education & tech

Teacher, Blogger, eLearning, Social Media

Education + Tech

Education & Tech, was created to build hope that education based on social technologies, can transform the new century, and enable abundance not only spiritually but economically. Milton Ramirez, Ed.D. - @tonnet is the founder & editor. He is a teacher, tech blogger, writes on education, and hails this blog from Union, NJ. For further questions, tips or concerns please e-mail him to:miltonramirez [at] educationandtech [dot] com

Teacher + Blogger

If you are a regular to Blog Education & Tech, you shall remember that I am a blogger and I'd written a post about education almost everyday since 2003. Education & Tech provides you with education news, expert tech advice, classroom management ideas, and social media tools for educators, administrators, parents and k-12 students.

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Tips to Protecting Your Student’s Online Activities

By Jennifer Thayer*
Hectors World Launch - Australian Communications & Media
More and more school districts across the country are starting to provide students with tablets for use in the classroom and for homework assignments. Millions more kids use their own mobile devices to stay in touch with friends via social media. This should come as little surprise, as this new technology offers innumerable benefits over traditional text books and can be a tremendous tool for learning.

Of course, online time can also pose a potential risk if not properly monitored. It's important to note that the Internet, for all its advantages, makes it easier than ever for students and children to access adult material. What can be done to prevent this from occurring while also enabling children to reap the benefits that being online provides?

No single online security solution will solve all of your problems. Whether you are a teacher, parent, or grandparent looking to safeguard children, taking a multi-tiered approach to online security can go a long way towards ensuring that your student, son, or daughter isn't accessing materials that are inappropriate.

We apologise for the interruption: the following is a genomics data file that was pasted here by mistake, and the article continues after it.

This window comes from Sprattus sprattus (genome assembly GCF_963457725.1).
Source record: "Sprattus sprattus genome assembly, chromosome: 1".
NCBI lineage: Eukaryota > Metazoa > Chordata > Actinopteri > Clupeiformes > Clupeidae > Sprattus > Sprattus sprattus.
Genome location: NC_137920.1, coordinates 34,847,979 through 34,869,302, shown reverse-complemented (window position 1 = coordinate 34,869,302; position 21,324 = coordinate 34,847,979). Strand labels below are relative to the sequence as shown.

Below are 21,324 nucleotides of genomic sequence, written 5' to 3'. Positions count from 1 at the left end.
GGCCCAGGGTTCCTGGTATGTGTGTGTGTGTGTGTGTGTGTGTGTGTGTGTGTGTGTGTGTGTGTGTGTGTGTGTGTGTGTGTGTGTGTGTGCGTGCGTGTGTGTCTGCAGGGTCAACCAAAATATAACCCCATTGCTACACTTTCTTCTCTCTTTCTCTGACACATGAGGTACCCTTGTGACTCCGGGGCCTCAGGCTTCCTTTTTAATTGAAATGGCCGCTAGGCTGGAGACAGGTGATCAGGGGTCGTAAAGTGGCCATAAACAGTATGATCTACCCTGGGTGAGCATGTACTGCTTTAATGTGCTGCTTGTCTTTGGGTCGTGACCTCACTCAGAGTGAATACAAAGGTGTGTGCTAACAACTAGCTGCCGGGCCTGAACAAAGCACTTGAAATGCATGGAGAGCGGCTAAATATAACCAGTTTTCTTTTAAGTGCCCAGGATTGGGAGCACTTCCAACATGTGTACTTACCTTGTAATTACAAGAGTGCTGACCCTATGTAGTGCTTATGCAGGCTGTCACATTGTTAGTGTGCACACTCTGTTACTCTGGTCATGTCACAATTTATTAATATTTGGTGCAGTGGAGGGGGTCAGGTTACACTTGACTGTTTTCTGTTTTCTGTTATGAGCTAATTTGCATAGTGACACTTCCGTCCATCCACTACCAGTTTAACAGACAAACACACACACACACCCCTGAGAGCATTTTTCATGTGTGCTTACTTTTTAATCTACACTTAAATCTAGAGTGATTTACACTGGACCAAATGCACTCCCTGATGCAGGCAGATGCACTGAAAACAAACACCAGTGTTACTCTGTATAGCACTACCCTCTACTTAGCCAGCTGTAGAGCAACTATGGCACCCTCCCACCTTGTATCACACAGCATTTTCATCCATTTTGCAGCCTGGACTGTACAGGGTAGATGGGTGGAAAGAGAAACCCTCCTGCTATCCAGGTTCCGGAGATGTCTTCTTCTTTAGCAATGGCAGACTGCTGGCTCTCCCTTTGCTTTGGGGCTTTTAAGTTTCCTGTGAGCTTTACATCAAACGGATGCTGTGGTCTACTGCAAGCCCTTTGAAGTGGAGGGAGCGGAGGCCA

Here are some safety measures you may want to consider.

The Technological Solution

One of the easiest and most effective ways to restrict a student's access to inappropriate material is through the device's built-in parental control settings. Most mobile devices include some type of restriction access within the settings. By activating these settings, you can limit access to Web content, applications, camera usage, texting, online app stores and more. You can also deactivate the phone's GPS should you have concerns about other parties tracking the location of your student's device.

The best thing about a phone or tablet's built-in parental control settings is that they're fairly bulletproof. Once activated, they can only be deactivated with the passcode you create. Keep this passcode to yourself, and you alone will have control over the content that is accessed on the device. Though third-party anti-virus and security applications are available, they won't be as effective as the device's internal controls.

Monitoring the Old-fashioned Way

A number of applications are available (such as My Mobile Watchdog) that will allow you to monitor someone else's device from your own. Should you decide to go this route, we encourage you to share this information with your student, son, or daughter. If your student knows that the phone activity is being monitored, he or she is less likely to partake in inappropriate behavior. After all, what would be the upside? Perhaps more importantly, this conversation will enable you to maintain a clear and open relationship. Though no student wants to be spied on, either by a teacher or parent, it is only made worse if it's without their knowledge.

You don't have to resort to such tactics, however. If you're in the classroom, you can simply be active and engaged with the students' mobile device usage. Monitor which websites they're visiting, which applications they're using, and whether or not they're attempting to access things that they shouldn't be. Simply walking around the room may be enough to discourage such behavior. As a parent, it's no less important to monitor your son or daughter's mobile device usage. If you have concerns about what he or she is doing, lay down ground rules.

Making Expectations Clear

Children are curious (and sometimes a bit mischievous). You likely won't be able to completely control what they access using mobile technology on their tablet or smartphone. However, they can also listen. It never hurts to have a conversation with your student about what you expect of him or her in terms of online behavior.

(*)Jennifer Thayer is a long time contributor for Education & Tech.

Education & Tech

Tech Tools That Have Caught Our Attention in 2015

Today's teachers grew up in a world that was still primarily analog. We hand wrote our class notes and assignments, typing them up only when our teachers demanded it (or we wanted to show off). It's understandable then that even the tech savviest and most affectionate among us would still gravitate toward analog tools by default.

Today's kids, however, are not analog kids. Today's students have never lived in a world without email or laptops. Heck, today's K-6 students have never lived in a world without YouTube.

It makes sense, then, that it would be the teachers who need to adapt their styles and tools to the needs and norms of their students. This isn't always easy. We get that. That's why we've put together a list of some awesome tech tools for teachers that have caught our eyes and we think will help you more effectively teach and interact with your students.